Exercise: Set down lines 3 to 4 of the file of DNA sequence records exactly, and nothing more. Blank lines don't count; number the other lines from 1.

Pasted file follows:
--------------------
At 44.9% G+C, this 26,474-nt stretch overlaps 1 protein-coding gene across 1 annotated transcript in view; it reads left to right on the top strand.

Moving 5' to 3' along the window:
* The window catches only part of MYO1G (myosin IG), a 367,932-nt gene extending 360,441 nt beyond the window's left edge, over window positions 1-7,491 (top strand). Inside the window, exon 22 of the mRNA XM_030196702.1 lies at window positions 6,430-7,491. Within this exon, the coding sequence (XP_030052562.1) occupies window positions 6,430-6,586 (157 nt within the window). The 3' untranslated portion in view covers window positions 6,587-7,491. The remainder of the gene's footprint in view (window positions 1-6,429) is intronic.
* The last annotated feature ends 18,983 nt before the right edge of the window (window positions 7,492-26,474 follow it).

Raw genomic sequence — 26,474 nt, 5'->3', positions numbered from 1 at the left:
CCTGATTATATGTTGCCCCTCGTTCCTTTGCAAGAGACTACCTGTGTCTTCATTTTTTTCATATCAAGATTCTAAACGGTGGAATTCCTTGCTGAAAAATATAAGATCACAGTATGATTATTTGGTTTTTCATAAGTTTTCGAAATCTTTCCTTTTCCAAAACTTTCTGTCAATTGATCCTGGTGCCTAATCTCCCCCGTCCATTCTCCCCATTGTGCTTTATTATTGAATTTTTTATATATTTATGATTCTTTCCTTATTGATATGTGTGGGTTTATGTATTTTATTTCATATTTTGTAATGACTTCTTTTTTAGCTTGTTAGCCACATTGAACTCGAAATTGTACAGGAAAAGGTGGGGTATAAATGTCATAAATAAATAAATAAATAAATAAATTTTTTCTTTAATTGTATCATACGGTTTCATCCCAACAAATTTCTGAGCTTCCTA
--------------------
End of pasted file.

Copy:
* The window catches only part of MYO1G (myosin IG), a 367,932-nt gene extending 360,441 nt beyond the window's left edge, over window positions 1-7,491 (top strand). Inside the window, exon 22 of the mRNA XM_030196702.1 lies at window positions 6,430-7,491. Within this exon, the coding sequence (XP_030052562.1) occupies window positions 6,430-6,586 (157 nt within the window). The 3' untranslated portion in view covers window positions 6,587-7,491. The remainder of the gene's footprint in view (window positions 1-6,429) is intronic.
* The last annotated feature ends 18,983 nt before the right edge of the window (window positions 7,492-26,474 follow it).